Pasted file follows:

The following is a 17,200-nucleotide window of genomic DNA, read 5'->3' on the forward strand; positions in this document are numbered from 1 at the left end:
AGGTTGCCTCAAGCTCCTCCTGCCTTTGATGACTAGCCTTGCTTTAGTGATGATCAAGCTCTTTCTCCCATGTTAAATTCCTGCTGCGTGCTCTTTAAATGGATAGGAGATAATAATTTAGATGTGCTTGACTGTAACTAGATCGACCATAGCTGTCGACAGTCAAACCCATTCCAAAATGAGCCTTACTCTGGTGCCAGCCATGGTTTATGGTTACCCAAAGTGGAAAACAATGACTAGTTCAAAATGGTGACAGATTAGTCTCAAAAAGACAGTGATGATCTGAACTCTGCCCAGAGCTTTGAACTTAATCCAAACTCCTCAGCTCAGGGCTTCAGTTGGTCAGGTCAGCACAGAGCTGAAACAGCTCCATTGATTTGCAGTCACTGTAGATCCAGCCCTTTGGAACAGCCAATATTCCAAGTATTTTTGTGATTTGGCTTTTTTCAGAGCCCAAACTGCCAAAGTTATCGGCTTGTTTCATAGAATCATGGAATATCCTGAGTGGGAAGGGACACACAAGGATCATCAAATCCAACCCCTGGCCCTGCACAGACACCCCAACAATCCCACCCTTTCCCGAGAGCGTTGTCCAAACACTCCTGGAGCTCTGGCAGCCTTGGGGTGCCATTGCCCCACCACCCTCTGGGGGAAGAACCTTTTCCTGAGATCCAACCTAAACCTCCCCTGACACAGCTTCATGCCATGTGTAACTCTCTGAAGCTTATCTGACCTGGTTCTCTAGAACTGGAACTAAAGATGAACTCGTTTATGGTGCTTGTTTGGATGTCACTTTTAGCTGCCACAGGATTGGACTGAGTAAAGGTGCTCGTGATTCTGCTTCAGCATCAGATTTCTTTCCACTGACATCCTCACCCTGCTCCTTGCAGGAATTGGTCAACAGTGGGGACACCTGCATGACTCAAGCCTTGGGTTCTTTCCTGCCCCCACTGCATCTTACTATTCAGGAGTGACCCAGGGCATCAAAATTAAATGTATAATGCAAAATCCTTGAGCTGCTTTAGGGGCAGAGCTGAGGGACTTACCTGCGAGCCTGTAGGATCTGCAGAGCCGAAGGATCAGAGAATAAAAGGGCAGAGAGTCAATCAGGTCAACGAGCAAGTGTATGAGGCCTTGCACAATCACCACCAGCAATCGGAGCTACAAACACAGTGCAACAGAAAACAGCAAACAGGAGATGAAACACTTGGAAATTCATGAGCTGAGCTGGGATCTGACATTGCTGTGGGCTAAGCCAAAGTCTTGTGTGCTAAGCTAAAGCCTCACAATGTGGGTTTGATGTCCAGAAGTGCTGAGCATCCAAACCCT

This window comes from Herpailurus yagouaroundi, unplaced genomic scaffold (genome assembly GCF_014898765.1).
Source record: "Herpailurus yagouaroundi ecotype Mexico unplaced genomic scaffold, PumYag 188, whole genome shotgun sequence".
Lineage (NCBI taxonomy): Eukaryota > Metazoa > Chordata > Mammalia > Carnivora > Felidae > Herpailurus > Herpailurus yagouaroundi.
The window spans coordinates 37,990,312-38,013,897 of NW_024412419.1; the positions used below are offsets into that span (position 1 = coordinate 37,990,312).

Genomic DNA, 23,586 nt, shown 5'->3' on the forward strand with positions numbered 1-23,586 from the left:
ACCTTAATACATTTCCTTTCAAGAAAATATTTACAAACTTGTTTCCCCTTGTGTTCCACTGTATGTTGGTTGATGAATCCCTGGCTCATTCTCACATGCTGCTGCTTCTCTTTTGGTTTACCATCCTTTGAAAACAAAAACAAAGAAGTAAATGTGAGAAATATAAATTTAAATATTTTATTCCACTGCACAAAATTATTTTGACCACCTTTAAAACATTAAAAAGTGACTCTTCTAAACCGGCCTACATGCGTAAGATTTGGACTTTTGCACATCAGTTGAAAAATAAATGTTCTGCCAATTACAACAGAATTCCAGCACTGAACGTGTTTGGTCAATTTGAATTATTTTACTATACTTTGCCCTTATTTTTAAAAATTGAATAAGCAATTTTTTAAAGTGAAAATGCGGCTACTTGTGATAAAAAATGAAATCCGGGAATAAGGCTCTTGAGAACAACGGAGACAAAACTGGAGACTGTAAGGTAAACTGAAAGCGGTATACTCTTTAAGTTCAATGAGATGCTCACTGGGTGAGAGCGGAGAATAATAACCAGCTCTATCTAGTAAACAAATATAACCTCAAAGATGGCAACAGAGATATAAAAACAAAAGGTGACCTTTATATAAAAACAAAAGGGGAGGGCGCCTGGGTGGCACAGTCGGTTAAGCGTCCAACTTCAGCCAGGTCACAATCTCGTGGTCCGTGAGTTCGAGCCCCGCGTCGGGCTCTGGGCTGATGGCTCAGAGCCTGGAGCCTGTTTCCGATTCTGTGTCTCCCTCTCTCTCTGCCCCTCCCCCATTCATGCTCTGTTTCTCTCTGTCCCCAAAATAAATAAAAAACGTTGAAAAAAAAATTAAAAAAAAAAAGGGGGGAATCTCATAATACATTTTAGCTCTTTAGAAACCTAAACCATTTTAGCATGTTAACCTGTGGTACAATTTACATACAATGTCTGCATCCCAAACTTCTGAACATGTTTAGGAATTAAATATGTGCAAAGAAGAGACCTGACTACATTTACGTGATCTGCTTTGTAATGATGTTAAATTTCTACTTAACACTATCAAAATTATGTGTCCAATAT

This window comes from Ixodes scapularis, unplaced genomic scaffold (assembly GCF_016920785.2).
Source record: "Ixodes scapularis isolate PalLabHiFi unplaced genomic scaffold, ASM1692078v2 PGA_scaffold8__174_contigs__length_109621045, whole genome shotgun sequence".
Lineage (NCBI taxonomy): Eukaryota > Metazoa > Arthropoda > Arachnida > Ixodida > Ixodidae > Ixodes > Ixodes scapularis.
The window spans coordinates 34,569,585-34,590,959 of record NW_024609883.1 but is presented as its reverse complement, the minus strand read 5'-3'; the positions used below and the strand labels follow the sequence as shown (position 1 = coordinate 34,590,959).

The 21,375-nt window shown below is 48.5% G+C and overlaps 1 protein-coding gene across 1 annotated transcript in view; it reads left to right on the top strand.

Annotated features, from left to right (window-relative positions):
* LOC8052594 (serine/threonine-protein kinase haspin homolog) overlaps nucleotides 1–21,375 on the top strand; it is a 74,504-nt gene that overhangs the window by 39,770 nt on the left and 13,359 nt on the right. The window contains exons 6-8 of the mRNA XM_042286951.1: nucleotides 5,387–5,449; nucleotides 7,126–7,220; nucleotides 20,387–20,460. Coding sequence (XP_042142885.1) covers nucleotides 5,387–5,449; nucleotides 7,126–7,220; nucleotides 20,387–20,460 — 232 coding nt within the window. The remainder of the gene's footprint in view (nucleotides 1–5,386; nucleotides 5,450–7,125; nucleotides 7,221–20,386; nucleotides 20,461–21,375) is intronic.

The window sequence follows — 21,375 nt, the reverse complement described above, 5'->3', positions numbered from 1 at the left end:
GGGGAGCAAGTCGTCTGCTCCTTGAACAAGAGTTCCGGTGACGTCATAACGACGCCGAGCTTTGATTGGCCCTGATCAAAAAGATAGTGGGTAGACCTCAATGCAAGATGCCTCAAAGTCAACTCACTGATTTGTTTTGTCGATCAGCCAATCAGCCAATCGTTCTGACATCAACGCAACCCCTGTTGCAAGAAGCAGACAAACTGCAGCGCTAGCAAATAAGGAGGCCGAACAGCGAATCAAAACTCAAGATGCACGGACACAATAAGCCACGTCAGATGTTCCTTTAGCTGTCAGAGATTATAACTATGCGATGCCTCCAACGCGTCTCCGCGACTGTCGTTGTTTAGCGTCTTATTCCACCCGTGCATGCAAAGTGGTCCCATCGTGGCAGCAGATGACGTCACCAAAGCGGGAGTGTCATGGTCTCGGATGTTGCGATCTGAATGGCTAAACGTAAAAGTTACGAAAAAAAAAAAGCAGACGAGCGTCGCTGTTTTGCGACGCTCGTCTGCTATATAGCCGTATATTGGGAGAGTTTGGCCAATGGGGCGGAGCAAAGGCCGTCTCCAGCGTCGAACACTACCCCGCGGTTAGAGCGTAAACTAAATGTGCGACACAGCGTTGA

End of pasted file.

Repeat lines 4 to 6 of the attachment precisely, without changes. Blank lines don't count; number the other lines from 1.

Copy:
Source record: "Herpailurus yagouaroundi ecotype Mexico unplaced genomic scaffold, PumYag 188, whole genome shotgun sequence".
Lineage (NCBI taxonomy): Eukaryota > Metazoa > Chordata > Mammalia > Carnivora > Felidae > Herpailurus > Herpailurus yagouaroundi.
The window spans coordinates 37,990,312-38,013,897 of NW_024412419.1; the positions used below are offsets into that span (position 1 = coordinate 37,990,312).